The stairs lead to what was once the monk’s dormitories and now include the Painted Room, The King’s Room and the Library, along with rare medieval shutting windows. In the library is Peter’s collection of works dedicated to Thomas Hood (a great passion of his) including a copy of his famous caricature The Progress of Cant and in the King’s Room a beautiful Nonsuch Chest reflects the architecture of Henry VIII’s Nonsuch Palace. The Linton four-poster bed is draped in a beautiful antique bedspread, which in turn covers another beautiful antique bedspread, all part of Roger and Peter’s collection.
The Octagonal Room is spellbinding, decorated as it is in Pre-Raphaelite style. It includes a hidden door, a unique collection of costume dolls (covering Medieval to Edwardian costumes) and portraits of the Hon. Algernon Bourke. Under the vaulted ceiling of the music room, there is an altar piece from Findon Church that Roger and Peter rescued from a scrapyard having gone to great lengths to secure permission from the Archdeacon.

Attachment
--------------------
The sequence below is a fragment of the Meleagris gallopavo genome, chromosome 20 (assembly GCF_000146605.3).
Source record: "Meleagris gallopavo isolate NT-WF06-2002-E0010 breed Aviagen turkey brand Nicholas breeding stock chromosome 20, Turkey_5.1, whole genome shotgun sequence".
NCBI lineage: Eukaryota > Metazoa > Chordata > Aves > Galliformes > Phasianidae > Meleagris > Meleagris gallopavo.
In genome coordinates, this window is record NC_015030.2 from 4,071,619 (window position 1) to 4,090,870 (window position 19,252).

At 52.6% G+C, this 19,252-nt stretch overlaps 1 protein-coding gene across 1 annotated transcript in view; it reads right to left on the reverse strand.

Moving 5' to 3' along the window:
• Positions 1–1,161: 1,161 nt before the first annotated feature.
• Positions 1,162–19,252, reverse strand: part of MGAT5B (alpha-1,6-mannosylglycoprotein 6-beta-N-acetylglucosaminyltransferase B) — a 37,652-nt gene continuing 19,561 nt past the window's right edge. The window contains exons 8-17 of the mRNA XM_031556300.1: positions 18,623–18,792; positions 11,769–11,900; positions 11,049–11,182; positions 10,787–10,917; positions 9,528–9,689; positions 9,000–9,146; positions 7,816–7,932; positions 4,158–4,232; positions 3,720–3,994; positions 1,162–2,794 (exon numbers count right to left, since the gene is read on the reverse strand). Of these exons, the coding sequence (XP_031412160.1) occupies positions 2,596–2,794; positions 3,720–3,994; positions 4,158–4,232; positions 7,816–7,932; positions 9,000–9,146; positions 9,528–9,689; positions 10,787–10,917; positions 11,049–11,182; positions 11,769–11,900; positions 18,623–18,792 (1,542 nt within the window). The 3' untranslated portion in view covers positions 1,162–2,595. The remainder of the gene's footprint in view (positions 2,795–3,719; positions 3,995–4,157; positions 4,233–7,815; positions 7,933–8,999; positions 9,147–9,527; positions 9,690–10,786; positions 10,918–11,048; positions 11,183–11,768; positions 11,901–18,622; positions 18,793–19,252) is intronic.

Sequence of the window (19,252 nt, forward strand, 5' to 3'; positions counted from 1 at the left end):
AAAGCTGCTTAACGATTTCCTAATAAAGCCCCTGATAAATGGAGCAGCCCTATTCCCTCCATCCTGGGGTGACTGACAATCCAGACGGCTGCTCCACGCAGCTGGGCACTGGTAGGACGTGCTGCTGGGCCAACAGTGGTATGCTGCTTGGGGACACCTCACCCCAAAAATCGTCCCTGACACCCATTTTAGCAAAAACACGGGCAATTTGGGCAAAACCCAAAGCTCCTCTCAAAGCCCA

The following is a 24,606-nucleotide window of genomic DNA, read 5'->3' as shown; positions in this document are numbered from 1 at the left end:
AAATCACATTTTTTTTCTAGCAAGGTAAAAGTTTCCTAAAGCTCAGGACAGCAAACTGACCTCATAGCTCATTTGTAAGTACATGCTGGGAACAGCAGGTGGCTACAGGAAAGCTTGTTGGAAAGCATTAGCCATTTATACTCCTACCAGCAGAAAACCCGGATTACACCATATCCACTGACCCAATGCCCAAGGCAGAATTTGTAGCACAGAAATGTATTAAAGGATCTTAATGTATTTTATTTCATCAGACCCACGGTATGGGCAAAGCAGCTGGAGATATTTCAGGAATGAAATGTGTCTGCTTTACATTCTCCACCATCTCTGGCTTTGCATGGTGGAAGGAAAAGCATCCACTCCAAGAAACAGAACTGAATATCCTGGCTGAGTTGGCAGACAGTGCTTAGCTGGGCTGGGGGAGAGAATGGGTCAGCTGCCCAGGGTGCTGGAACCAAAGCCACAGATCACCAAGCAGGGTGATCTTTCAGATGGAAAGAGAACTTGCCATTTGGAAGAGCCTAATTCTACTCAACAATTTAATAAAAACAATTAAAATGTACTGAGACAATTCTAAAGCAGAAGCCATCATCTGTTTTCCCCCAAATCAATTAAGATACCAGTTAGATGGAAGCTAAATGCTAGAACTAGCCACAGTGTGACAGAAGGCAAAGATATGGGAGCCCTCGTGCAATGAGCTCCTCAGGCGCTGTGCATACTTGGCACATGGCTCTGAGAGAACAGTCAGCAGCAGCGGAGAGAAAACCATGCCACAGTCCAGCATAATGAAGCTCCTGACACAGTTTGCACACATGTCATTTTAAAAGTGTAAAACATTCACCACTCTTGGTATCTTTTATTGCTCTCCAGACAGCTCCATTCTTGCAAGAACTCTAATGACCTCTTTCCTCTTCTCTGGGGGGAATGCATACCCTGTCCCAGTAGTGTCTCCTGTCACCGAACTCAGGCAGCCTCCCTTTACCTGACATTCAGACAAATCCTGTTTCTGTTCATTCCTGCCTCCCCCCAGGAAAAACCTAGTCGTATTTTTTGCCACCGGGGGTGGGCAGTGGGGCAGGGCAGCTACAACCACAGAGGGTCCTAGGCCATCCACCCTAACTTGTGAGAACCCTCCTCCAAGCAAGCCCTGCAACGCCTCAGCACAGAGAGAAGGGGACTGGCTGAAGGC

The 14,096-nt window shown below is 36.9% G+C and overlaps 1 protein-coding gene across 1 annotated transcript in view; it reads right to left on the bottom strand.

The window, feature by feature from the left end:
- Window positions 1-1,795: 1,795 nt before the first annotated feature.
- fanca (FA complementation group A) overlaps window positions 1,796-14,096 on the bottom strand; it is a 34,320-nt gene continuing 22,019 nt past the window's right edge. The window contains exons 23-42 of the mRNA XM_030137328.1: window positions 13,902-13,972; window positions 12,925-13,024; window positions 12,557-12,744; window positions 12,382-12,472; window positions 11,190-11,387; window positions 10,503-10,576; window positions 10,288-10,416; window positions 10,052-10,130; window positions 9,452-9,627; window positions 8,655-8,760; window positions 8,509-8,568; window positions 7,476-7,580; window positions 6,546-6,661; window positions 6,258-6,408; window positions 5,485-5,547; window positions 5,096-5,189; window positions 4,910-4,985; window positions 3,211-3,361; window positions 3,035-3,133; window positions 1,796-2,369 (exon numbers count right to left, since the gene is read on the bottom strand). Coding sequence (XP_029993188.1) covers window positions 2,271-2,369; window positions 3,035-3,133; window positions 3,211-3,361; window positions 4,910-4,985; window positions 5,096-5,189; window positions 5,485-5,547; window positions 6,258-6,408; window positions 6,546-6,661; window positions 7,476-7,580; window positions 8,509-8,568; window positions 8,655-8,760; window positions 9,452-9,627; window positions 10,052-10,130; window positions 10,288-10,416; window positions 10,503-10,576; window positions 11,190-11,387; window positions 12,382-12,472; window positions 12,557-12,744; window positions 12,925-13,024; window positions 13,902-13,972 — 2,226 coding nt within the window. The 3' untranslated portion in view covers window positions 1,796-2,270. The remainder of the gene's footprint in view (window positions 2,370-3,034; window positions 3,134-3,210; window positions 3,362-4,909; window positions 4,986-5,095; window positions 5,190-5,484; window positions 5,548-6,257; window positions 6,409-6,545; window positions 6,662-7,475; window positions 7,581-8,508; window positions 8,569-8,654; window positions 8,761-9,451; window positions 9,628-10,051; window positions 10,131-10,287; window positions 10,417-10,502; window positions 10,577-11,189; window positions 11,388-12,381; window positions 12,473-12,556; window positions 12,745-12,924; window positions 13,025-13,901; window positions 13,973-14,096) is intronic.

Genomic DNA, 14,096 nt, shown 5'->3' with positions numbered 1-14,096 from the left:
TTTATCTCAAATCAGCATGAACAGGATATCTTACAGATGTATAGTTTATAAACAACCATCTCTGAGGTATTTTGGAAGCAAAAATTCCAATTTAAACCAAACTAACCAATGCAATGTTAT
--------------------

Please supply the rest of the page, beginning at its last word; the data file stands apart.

St Mary’s has an enormous sense of warmth and welcome as do both Peter and Roger. Both had long and fascinating careers before they arrived at St Mary’s and the skills life had equipped them with were serendipitously appropriate for their work at St Mary’s. Both also have family connections to the house which date back many years and it seems it was surely only a matter of destiny that brought them both here. They know, and clearly love, every inch of St Mary’s and the surrounding area. They have preserved its story for many years to come, and in doing so have also preserved their own. Their enthusiasm is so infectious and as you weave your way back through the centuries at St Mary’s, stopping at every twist and turn in its story, you know you’re visiting somewhere special.
St Mary’s is now owned by a charitable trust, St Mary’s Historic House Trust, in order to preserve it for future generations. The house and gardens are open to the public on Sundays and Thursdays, from 2 pm to 6 pm until the 10th October. Booking is recommended. You can find out more and book at St Mary’s House & Gardens, Bramber, West Sussex (stmarysbramber.co.uk).